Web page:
Welcome to Bristol, Virginia/TennesseeIn a development which — unfortunately — I don’t find surprising in the least, religious leaflets being distributed in Virginia are blaming the victims of rape for the crimes committed against them. The Bristol (VA) Herald Courier reports on this (WebCite cached article):

Nineteen-year-old Keshia Canter handed three burgers, fries and milkshakes to a car-load of Tuesday afternoon customers at the Hi-Lo Burger’s drive-though window. A lady sitting in the backseat leaned forward, between the two men in front, and handed her a leaflet: “Women & Girls” it said across the top.

“Even though nothing is showing, you’re being ungodly,” Canter recalled the woman telling her. “You make men want to be sinful.” …

Minutes later, Canter’s mother, Pam Yates, who owns the restaurant, returned from the bank. Canter handed her “Women & Girls” and Yates started reading.

“You may have been given this leaflet because of the way you are dressed,” it begins. “Have you thought about standing before the true and living God to be judged?”

It continues with one essential theme: The sins of men are, in part, the fault of women, specifically women in tight-fitting clothing. Yates was annoyed. Then she got to a section on page two:

“Scripture tells us that when a man looks on a woman to lust for her he has already committed adultery in his heart. If you are dressed in a way that tempts a men to do this secret (or not so secret) sin, you are a participant in the sin,” the leaflet states. “By the way, some rape victims would not have been raped if they had dressed properly. So can we really say they were innocent victims?”

The hand-out is signed “anonymous.”

In the eyes of religionists like this, crimes like rape are not the result of sociopathic thinking or criminal behavior. They are, instead, compulsions forced on unwitting men by their wily and wicked victims — sort of like invisible puppet-strings. Blaming the victim for crimes is not new, and it’s not even always religiously-motivated … but when it’s rationalized by religion, that tends to prevent people from seeing how invalid this sort of thinking is.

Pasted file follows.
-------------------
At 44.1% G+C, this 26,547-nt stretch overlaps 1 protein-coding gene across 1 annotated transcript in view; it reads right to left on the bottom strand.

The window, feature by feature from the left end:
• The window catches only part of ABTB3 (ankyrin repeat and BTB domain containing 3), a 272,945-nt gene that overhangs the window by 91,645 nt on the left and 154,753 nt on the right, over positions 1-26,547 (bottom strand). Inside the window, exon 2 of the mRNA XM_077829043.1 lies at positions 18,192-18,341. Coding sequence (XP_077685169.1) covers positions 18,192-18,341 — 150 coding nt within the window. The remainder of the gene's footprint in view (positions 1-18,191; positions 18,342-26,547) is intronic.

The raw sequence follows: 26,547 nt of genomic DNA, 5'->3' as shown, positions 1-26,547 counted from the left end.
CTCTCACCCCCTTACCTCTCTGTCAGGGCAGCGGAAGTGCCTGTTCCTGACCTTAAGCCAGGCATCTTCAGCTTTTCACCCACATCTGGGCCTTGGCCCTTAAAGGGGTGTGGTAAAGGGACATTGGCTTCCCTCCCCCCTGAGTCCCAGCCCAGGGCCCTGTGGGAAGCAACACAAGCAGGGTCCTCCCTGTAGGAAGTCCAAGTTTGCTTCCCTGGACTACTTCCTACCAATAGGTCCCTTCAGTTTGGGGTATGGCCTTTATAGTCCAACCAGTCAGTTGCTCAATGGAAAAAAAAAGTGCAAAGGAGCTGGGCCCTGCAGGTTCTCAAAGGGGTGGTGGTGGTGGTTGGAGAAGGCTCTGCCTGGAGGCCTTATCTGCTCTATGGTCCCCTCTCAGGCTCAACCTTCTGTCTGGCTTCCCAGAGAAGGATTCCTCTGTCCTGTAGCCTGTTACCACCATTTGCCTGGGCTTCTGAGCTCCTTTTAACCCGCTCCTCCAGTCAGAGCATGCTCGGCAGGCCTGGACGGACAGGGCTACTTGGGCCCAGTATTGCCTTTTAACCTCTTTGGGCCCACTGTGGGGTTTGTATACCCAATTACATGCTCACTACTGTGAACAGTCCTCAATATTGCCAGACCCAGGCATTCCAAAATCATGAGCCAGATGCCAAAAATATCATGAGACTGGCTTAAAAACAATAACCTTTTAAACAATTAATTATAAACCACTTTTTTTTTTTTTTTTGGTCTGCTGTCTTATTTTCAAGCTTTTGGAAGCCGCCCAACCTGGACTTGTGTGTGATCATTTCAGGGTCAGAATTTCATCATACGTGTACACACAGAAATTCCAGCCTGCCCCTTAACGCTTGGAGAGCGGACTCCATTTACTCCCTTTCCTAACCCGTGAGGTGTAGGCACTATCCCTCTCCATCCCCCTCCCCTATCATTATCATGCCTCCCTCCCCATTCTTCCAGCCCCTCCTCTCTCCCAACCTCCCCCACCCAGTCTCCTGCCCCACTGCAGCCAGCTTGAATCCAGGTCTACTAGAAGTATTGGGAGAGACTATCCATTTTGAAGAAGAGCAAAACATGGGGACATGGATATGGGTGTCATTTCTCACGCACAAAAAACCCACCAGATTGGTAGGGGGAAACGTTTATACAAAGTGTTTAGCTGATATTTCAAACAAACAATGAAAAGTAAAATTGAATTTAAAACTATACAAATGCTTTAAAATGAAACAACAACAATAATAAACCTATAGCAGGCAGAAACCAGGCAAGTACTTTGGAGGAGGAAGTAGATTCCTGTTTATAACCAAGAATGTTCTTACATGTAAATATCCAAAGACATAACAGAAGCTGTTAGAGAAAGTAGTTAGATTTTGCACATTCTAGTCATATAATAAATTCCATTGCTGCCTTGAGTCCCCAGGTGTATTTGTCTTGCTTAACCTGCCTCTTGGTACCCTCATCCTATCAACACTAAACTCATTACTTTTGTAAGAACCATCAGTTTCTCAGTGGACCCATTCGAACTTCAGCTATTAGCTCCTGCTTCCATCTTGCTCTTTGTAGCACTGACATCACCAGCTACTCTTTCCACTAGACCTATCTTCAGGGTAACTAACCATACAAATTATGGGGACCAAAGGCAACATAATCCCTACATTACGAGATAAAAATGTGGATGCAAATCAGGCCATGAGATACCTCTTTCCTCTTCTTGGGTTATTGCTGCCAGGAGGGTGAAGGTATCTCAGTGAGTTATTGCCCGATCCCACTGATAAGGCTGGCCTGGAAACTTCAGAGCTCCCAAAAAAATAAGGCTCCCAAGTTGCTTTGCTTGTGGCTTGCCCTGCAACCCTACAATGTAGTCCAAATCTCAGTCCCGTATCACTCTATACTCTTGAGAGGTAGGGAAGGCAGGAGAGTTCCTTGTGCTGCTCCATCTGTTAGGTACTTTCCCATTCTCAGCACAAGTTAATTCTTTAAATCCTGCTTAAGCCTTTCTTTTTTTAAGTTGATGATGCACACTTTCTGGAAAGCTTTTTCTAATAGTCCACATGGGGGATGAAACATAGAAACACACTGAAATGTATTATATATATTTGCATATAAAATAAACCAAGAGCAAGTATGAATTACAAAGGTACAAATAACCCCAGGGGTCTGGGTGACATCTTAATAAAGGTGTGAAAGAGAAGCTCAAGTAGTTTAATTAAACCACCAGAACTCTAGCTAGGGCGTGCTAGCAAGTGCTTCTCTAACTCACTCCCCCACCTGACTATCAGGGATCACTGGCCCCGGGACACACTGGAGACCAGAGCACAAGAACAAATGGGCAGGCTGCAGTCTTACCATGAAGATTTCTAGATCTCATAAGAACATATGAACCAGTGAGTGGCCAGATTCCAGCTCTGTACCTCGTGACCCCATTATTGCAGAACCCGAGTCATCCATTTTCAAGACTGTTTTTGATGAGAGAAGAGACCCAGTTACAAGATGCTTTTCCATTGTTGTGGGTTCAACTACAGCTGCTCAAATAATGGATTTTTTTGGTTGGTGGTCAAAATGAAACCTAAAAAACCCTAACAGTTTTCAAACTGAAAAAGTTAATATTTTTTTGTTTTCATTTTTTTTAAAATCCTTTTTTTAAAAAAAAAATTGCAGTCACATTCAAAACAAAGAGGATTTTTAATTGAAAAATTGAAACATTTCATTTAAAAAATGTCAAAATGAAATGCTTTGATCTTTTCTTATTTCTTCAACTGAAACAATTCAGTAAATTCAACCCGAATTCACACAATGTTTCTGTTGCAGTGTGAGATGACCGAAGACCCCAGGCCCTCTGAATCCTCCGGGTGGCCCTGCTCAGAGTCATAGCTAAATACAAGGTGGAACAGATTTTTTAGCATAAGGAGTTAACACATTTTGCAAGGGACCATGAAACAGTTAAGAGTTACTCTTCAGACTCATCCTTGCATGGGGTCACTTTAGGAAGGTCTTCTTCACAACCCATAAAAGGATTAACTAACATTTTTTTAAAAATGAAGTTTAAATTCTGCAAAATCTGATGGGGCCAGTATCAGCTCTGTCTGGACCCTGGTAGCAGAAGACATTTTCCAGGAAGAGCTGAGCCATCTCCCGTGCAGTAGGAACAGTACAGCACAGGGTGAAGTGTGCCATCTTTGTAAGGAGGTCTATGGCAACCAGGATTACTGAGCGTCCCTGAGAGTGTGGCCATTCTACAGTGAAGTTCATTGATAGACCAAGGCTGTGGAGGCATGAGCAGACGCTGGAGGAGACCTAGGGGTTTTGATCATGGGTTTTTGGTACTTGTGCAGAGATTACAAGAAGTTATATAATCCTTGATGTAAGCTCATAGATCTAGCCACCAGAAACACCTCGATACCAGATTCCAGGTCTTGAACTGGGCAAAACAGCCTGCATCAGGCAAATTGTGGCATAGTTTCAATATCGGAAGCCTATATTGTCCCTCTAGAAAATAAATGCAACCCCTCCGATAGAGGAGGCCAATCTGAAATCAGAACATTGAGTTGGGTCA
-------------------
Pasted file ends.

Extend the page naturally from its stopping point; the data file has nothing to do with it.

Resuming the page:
Note also how eerily similar this is to the mindset behind the Catholic Church’s approach to handling the abuse of children by its clergy, as I blogged previously: “It’s the kids’ fault … they — and the Devil within them — made me do it!”

Taken to its extreme, this kind of thinking leads to customs such as compelling women to shroud themselves entirely in a burqa, or even preventing them from going out in public at all, as was common in Afghanistan under the Taliban regime. This robs women of any sense of identity or individuality and reduces them to the level of mere property.

Hat tip: iReligion Forum at Delphi Forums.

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  • Steven Thorne

    I don't believe that all Christians blame the victims. But many do. I walked out of a church service when I heard a pastor preach that "the meaning of Christianity was that a women who had been raped had to forgive her abuser." Actually I think that the best meaning of Christianity SHOULD be that no one would have been raped at all, but barring that there was a God who saw and would hold the guilt accountable. But I understand how annoying and sickening it is to see self righteous people hold victims to higher standards than they do abusers. Too many Christians are quick to judge or throw Scripture around and don't know the damage they are doing.